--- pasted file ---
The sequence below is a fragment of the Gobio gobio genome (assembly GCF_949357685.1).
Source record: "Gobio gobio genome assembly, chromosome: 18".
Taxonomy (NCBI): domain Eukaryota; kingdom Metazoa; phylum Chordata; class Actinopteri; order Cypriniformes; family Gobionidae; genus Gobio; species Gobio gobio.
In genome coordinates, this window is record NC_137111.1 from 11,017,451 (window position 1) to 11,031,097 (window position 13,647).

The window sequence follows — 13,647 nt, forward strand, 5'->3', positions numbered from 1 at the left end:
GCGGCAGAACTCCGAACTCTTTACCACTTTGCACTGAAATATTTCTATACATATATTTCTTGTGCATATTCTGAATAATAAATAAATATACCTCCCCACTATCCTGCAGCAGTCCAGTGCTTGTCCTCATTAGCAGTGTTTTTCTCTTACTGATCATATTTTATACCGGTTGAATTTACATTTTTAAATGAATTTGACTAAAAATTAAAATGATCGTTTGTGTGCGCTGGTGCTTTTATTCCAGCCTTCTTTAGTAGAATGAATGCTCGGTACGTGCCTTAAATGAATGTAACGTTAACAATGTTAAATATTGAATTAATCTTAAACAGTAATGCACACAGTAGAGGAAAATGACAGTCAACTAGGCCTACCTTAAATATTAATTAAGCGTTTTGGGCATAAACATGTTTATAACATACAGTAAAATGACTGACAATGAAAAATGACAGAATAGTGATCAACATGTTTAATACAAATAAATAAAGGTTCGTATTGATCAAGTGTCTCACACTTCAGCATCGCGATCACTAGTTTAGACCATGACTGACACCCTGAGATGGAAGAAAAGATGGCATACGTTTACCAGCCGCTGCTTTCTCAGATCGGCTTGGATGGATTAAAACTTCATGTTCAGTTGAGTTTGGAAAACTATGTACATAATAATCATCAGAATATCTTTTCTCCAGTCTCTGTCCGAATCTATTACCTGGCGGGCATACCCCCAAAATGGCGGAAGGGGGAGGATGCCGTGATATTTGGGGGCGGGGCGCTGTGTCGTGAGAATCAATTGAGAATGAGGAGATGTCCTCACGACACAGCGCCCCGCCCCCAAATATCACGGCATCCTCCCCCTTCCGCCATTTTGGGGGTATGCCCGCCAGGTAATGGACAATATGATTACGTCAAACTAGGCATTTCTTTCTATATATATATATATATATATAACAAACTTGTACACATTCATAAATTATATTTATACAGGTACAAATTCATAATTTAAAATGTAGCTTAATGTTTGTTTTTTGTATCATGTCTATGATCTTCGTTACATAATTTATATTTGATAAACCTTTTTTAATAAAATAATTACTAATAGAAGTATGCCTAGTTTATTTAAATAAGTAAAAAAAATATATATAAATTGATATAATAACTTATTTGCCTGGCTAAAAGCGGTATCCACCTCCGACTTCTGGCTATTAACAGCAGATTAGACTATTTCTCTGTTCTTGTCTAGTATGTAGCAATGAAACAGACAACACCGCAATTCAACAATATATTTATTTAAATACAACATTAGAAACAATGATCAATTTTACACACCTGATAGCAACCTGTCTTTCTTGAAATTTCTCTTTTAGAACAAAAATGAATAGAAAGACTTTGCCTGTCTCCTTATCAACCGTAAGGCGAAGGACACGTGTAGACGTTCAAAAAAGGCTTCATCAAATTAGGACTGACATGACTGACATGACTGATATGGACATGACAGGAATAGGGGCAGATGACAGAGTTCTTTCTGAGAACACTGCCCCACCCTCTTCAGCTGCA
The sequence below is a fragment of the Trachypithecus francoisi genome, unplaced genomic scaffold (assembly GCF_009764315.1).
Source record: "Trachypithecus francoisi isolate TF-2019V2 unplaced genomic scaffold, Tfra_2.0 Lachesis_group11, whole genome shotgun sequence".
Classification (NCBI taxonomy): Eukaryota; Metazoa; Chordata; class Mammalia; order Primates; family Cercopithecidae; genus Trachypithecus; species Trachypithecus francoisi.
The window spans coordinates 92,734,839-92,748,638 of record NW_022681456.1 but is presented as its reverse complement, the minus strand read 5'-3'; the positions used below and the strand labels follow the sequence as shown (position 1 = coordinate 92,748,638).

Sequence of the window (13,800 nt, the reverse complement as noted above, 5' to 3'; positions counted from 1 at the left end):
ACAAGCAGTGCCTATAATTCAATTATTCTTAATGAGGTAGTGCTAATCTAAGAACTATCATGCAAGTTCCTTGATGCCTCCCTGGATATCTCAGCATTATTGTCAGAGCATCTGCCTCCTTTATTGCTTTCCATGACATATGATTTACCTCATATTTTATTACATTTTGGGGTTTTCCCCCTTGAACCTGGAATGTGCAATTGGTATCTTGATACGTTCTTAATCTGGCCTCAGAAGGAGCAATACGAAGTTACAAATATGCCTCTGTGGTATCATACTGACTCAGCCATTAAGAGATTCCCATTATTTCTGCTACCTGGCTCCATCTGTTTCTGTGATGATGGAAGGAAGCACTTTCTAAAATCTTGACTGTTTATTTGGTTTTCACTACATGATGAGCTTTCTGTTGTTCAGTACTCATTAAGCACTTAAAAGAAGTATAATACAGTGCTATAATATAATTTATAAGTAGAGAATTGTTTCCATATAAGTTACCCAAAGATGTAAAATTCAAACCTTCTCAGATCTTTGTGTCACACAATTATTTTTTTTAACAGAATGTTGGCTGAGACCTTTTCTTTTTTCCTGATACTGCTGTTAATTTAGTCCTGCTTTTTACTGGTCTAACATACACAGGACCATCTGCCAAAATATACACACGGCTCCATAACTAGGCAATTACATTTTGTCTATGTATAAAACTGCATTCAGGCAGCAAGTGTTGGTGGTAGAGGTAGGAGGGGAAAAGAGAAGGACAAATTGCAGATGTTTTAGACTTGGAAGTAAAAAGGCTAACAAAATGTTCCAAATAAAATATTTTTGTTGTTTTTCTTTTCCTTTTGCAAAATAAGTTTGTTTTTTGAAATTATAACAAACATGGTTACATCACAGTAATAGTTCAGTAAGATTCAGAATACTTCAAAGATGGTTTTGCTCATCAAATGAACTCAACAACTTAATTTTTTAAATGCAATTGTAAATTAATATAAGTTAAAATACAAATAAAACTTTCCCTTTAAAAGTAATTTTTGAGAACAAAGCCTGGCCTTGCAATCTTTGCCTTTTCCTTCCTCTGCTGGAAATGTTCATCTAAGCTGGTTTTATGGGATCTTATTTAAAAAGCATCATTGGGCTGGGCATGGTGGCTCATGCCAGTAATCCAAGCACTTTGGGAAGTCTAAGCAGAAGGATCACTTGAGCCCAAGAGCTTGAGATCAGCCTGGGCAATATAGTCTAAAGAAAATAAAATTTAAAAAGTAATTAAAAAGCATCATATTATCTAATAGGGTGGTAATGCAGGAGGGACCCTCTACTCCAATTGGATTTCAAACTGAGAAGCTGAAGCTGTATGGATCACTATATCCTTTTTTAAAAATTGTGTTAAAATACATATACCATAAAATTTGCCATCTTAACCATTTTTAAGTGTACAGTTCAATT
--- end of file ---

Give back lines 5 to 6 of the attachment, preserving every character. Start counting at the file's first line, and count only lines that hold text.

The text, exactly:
The window sequence follows — 13,647 nt, forward strand, 5'->3', positions numbered from 1 at the left end:
GCGGCAGAACTCCGAACTCTTTACCACTTTGCACTGAAATATTTCTATACATATATTTCTTGTGCATATTCTGAATAATAAATAAATATACCTCCCCACTATCCTGCAGCAGTCCAGTGCTTGTCCTCATTAGCAGTGTTTTTCTCTTACTGATCATATTTTATACCGGTTGAATTTACATTTTTAAATGAATTTGACTAAAAATTAAAATGATCGTTTGTGTGCGCTGGTGCTTTTATTCCAGCCTTCTTTAGTAGAATGAATGCTCGGTACGTGCCTTAAATGAATGTAACGTTAACAATGTTAAATATTGAATTAATCTTAAACAGTAATGCACACAGTAGAGGAAAATGACAGTCAACTAGGCCTACCTTAAATATTAATTAAGCGTTTTGGGCATAAACATGTTTATAACATACAGTAAAATGACTGACAATGAAAAATGACAGAATAGTGATCAACATGTTTAATACAAATAAATAAAGGTTCGTATTGATCAAGTGTCTCACACTTCAGCATCGCGATCACTAGTTTAGACCATGACTGACACCCTGAGATGGAAGAAAAGATGGCATACGTTTACCAGCCGCTGCTTTCTCAGATCGGCTTGGATGGATTAAAACTTCATGTTCAGTTGAGTTTGGAAAACTATGTACATAATAATCATCAGAATATCTTTTCTCCAGTCTCTGTCCGAATCTATTACCTGGCGGGCATACCCCCAAAATGGCGGAAGGGGGAGGATGCCGTGATATTTGGGGGCGGGGCGCTGTGTCGTGAGAATCAATTGAGAATGAGGAGATGTCCTCACGACACAGCGCCCCGCCCCCAAATATCACGGCATCCTCCCCCTTCCGCCATTTTGGGGGTATGCCCGCCAGGTAATGGACAATATGATTACGTCAAACTAGGCATTTCTTTCTATATATATATATATATATATAACAAACTTGTACACATTCATAAATTATATTTATACAGGTACAAATTCATAATTTAAAATGTAGCTTAATGTTTGTTTTTTGTATCATGTCTATGATCTTCGTTACATAATTTATATTTGATAAACCTTTTTTAATAAAATAATTACTAATAGAAGTATGCCTAGTTTATTTAAATAAGTAAAAAAAATATATATAAATTGATATAATAACTTATTTGCCTGGCTAAAAGCGGTATCCACCTCCGACTTCTGGCTATTAACAGCAGATTAGACTATTTCTCTGTTCTTGTCTAGTATGTAGCAATGAAACAGACAACACCGCAATTCAACAATATATTTATTTAAATACAACATTAGAAACAATGATCAATTTTACACACCTGATAGCAACCTGTCTTTCTTGAAATTTCTCTTTTAGAACAAAAATGAATAGAAAGACTTTGCCTGTCTCCTTATCAACCGTAAGGCGAAGGACACGTGTAGACGTTCAAAAAAGGCTTCATCAAATTAGGACTGACATGACTGACATGACTGATATGGACATGACAGGAATAGGGGCAGATGACAGAGTTCTTTCTGAGAACACTGCCCCACCCTCTTCAGCTGCA